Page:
Every Halloween if I’m able to I like to write an essay on one of the great horror movies. This particular one is very important to me in part because it’s the specific movie that turned me into a horror fan. I’ve written about it before but here I try to get at both why I still love it and how it speaks to me about the world today. Hopefully I’ve done it justice. Happy Halloween, everyone.
A NIGHTMARE ON ELM STREET begins either in the past or a dream. A montage plays inside a rectangle within the larger frame, in which the hands of Fred Krueger (Robert Englund, SLASHED DREAMS) construct what will be a major element of his iconography: his four-bladed right-hand glove. Maybe the thought at the time was that a horror movie couldn’t just jump out with a crazy weapon like that – they had to establish it.
The scene fades to black as the title comes up, and the next shot, of the blades cutting through fabric, fills the screen. We’re definitely in a dream as Tina (Amanda Wyss, FORCE: FIVE) runs from a white void into a flooded, steaming, labyrinthine boiler room where she’s stalked by Freddy, who calls her name, cackles, makes his (new?) claws squeal against metal like fingers on a chalkboard. Right when he grabs her she wakes up, escaping into reality, but she finds four slashes in her nightgown.
Tina is the canary in the coal mine for this premise that a man is haunting the dreams of teenagers and if he kills them in the dream they die in real life. Her friends have been having nightmares too, but it’s weird to tell people about your dreams in detail, so they haven’t yet put it together that they’re all about this same guy.
Still, Nancy (Heather Langenkamp, TONYA AND NANCY: THE INSIDE STORY) understands that her friend is upset. She and her boyfriend Glen (introducing Johnny Depp) come over to spend the night with Tina so she won’t be alone while her mom (Donna Woodrum, “Nurse #2,” one episode of Falcon Crest) is in Vegas with her boyfriend. Tina’s dirtbag boyfriend Rod (Jsu Garcia [as Nick Corri], GOTCHA!) also shows up to scare them and non-apologize for something he said at school, so Tina drags him into her bed. An inconvenient place to end up.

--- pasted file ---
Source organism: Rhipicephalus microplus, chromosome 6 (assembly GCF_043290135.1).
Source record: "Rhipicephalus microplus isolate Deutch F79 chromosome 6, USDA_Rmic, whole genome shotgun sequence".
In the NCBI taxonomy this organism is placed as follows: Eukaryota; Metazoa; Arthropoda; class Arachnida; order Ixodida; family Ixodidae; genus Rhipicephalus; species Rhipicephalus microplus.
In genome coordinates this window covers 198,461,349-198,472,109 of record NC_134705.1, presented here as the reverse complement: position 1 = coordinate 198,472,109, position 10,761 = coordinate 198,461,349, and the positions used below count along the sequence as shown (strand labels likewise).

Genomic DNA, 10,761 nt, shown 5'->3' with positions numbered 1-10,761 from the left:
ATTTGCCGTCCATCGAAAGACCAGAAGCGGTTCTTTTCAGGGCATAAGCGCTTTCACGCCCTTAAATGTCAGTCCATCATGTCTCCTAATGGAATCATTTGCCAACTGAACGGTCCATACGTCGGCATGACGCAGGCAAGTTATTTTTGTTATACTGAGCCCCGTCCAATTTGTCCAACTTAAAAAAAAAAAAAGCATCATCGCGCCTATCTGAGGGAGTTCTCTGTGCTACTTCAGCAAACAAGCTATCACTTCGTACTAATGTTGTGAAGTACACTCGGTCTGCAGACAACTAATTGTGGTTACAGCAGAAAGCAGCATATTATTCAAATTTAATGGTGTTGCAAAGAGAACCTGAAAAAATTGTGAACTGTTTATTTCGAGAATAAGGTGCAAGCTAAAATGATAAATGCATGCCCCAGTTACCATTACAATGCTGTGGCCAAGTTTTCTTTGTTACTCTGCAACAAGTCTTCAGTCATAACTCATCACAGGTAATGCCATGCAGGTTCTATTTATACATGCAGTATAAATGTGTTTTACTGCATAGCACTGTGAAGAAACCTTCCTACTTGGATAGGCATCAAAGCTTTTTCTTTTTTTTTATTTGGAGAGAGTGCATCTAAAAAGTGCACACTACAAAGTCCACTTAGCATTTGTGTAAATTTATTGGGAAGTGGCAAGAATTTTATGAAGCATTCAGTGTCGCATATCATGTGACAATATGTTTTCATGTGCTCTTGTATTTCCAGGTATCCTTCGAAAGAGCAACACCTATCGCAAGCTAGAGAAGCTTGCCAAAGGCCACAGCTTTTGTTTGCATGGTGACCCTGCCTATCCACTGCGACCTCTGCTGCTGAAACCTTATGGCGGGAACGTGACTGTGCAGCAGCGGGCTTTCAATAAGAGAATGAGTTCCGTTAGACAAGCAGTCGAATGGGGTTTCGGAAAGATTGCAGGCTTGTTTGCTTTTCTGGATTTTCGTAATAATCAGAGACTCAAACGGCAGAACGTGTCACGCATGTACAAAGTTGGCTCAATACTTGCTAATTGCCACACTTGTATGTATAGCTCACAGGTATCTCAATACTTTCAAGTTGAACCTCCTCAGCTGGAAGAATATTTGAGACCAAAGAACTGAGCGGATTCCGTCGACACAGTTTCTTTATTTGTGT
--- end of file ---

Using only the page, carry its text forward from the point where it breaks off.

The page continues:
The ELM STREET sequels developed a formula of gimmickry in the dream sequences, complex set pieces built around a few basic character traits established for the dreamer. For example in part 4 Debbie (Brooke Theiss) loves fitness and hates bugs, so she dreams that she’s lifting weights and her arms snap off and grow into insect legs, then she fully transforms into a roach and gets stuck in a roach motel, which Freddy picks up and crushes. These are great showcases for the series’ incredible FX artists, and a big part of what makes it fun, but they’re not truly dreamlike – too logical to pass for the work of the human subconscious.
The dreams in Craven’s original admittedly seem to follow some artificial rules – they always start where the dreamer is sleeping – the bedroom, the class room, the bath tub – so that the characters and viewers can question whether they’re looking at a dream or reality. But I appreciate that they otherwise don’t make much sense. A random sheep passes by Tina in the boiler room, she hears babies crying, Nancy sees leaves blowing in the halls at school, a giant centipede comes out of a mouth, there are piles of slimy snakes. The dream image I’ve always related to most is when Nancy runs up the stairs and her feet sink into each step like she’s stuck in pancake batter or something. I often have a hard time moving in my dreams.
In Tina’s last dream Freddy grows long, crooked arms for no reason. Just to show off I guess. He’s a troll. He’s a little boy trying to gross out a girl. He literally says, “Tina! Watch this!,” then chops off two of his fingers and grins. So proud of himself. Same thing when he cuts his chest for Nancy to see maggots and green slime dump out. Oh, you did it, Freddy! You were disgusting! What an achievement!
For my money Tina’s is the most disturbing death in any ‘80s slasher movie. The wounds appearing on her, the way she’s carried by an invisible force to the ceiling, gets dragged up the wall and across the ceiling, reaching out for Rod, then just flopping down on the bed, and there’s so much blood. And soon we get Nancy’s first dream, when she falls asleep in class and sees Tina in the hallway, standing there calling to her, zipped inside a transparent bodybag. She’s dragged down the hall, leaving a thick red stripe all through the school, down into Freddy’s boiler room.